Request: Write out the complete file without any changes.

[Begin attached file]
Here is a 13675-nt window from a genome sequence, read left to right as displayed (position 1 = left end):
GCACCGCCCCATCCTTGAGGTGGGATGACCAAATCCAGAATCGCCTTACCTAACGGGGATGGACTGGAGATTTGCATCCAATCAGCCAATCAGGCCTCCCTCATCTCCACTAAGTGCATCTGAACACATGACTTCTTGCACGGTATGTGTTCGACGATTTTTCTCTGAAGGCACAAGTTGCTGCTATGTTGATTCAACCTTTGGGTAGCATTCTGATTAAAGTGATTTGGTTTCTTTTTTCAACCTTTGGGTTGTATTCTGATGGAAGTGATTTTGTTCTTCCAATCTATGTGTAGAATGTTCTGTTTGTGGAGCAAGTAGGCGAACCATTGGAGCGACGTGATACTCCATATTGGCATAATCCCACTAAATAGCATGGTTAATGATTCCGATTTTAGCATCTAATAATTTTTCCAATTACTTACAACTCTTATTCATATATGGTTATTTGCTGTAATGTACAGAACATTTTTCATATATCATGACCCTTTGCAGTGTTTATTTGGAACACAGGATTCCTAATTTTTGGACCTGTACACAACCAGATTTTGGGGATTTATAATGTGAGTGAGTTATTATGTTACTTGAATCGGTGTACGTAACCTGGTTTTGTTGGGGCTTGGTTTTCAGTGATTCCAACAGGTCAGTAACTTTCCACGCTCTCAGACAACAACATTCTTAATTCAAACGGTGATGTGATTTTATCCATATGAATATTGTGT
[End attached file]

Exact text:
Here is a 13675-nt window from a genome sequence, read left to right as displayed (position 1 = left end):
GCACCGCCCCATCCTTGAGGTGGGATGACCAAATCCAGAATCGCCTTACCTAACGGGGATGGACTGGAGATTTGCATCCAATCAGCCAATCAGGCCTCCCTCATCTCCACTAAGTGCATCTGAACACATGACTTCTTGCACGGTATGTGTTCGACGATTTTTCTCTGAAGGCACAAGTTGCTGCTATGTTGATTCAACCTTTGGGTAGCATTCTGATTAAAGTGATTTGGTTTCTTTTTTCAACCTTTGGGTTGTATTCTGATGGAAGTGATTTTGTTCTTCCAATCTATGTGTAGAATGTTCTGTTTGTGGAGCAAGTAGGCGAACCATTGGAGCGACGTGATACTCCATATTGGCATAATCCCACTAAATAGCATGGTTAATGATTCCGATTTTAGCATCTAATAATTTTTCCAATTACTTACAACTCTTATTCATATATGGTTATTTGCTGTAATGTACAGAACATTTTTCATATATCATGACCCTTTGCAGTGTTTATTTGGAACACAGGATTCCTAATTTTTGGACCTGTACACAACCAGATTTTGGGGATTTATAATGTGAGTGAGTTATTATGTTACTTGAATCGGTGTACGTAACCTGGTTTTGTTGGGGCTTGGTTTTCAGTGATTCCAACAGGTCAGTAACTTTCCACGCTCTCAGACAACAACATTCTTAATTCAAACGGTGATGTGATTTTATCCATATGAATATTGTGT